Wednesday, December 24, 2008

Merry Christmas!

Merry Christmas!

The stomach flu has been going around at work, and today I have it. As a result, tonight I'm missing the first Christmas eve service at church since I joined my church several years ago. The service is always beautiful and inspiring and thought provoking and when at the end we sing "Silent Night", the last verse a capella, it sends a chill up my spine. Instead, here I sit at home remembering services of past years and bracing for that run to the bathroom that is sure to come.

On a more positive note, my unit at work adopted one of our own as our Christmas family. My friend Rose and her fiance's house was flooded up to the rafters last summer during the Flood of 2008. Last Friday 12/19/08, one of my coworkers needed a three tiered cart to haul all the gifts out to her car to deliver to Rose at her home, which was just recently cleared for occupancy by a city inspector.

So Rose and her fiance are truly home for the holidays.The gifts were a blessing not only for them, but also for those who gave. Wishing you a most blessed and merry Christmas. For now, good night.

Sunday, November 2, 2008

Want to be a surgical nurse?

Last week my hospital got a Da Vinci robot. This machine allows surgeons to operate through three small incisions in the abdomen. Through one goes a remote camera, and through the other two go robotic arms that the surgeon manipulates via video game like controls and can rotate 360 degrees. As part of our orientation to this new surgery, the staff on my surgical floor watched a video of a surgery being done with the Da Vinci robot.

Imagine looking inside the human body while a diseased or dysfunctional part was being cut away and removed, and you get an idea what the video was like. I'm not trying to gross anybody out, but I am trying to make a point.

There was one nurse there who had no surgical experience. She turned a shade of green; but the rest of us were munching on chips and dip, our eyes fixed on the video. Although as a nurse tech I have limited knoledge of the anatomy, I got there early to snag the best seat and watched, fascinated. Surgical nursing is not for the squeamish. You will see blood and open wounds that require treatment.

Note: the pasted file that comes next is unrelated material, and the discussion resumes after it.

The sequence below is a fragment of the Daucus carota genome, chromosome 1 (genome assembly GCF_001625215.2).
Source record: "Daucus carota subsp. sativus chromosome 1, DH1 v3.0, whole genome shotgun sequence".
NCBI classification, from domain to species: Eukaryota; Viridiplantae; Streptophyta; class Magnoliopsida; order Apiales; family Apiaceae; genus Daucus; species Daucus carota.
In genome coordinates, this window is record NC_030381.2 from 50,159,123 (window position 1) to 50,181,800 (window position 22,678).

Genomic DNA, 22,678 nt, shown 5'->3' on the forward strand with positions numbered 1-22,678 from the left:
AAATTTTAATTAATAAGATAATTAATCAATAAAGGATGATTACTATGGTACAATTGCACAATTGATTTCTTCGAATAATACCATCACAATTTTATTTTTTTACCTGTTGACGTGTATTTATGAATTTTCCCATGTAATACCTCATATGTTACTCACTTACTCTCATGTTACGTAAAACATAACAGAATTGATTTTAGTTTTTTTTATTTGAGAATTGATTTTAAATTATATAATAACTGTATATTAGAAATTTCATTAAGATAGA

On the other hand, one patient we had who had the Da Vinci surgery actually went home the same day. Keep in mind that her surgery usually requires at least a three day stay. She was up and walking, urinating, and passing gas all of which are requirements. She went home feeling fine and never came back with any complications.

This is amazing to me. I've been a tech on a surgical floor for twenty years and have never seen anything like this, apart from laparoscopic gall bladder surgery. So if you don't mind some blood and gore and want to work in one of the most dynamic fields of nursing, my coworkers and I welcome you with open arms. I truly believe that the changes are just beginning.

For now, good night.

Friday, October 31, 2008

Understanding surgical patients

Apart from a hernia repair I had done as a kid I've never really been under the knife until recently. I don't remember much about that surgery except lying in the hospital bed and wanting nothing so much as to go home. When I did go home I pestered my mother with questions. Can I do this? Can I do that? It was summer, and I was a very active little boy: running, riding bikes, playing football and basketball, jumping off what looked to me like a cliff into a pile of dirt. Okay, I didn't really ask her about that last one and didn't do it; but it remained an opportunity long after I recovered. I still remember yelling "Geronimo!" as I made the jump. Makes me smile to this day.

My recent surgery was minor, an office procedure to remove two small cysts that were embedded in the tissue beneath the skin in my cheek. First she numbed my face with a local anesthetic, then made an incision and excised the cysts. She then did two deep sutures which will be absorbed by my body and then sutured the incision itself. The wound sutures will be removed next week. All went well, but it got me thinking. I knew it was necessary to solve a problem that had been vexing me for some time.

On the other hand it felt like a violation of my body. Just imagine how patients who have had much more serious surgery feel, people I care for every day. This experience has given me a clearer understanding of what those folks must be going through.

For now, good night.

Sunday, October 5, 2008


I was remiss in my last post for not mentioning my friend Don's web site at There you'll find a wealth of information about costless programs as well as a link to his ezine, which I've subscribed to and enjoyed for several years. Take a look at the link I'll be adding, click around, and subscribe to his ezine. You won't be disappointed. For now, good night.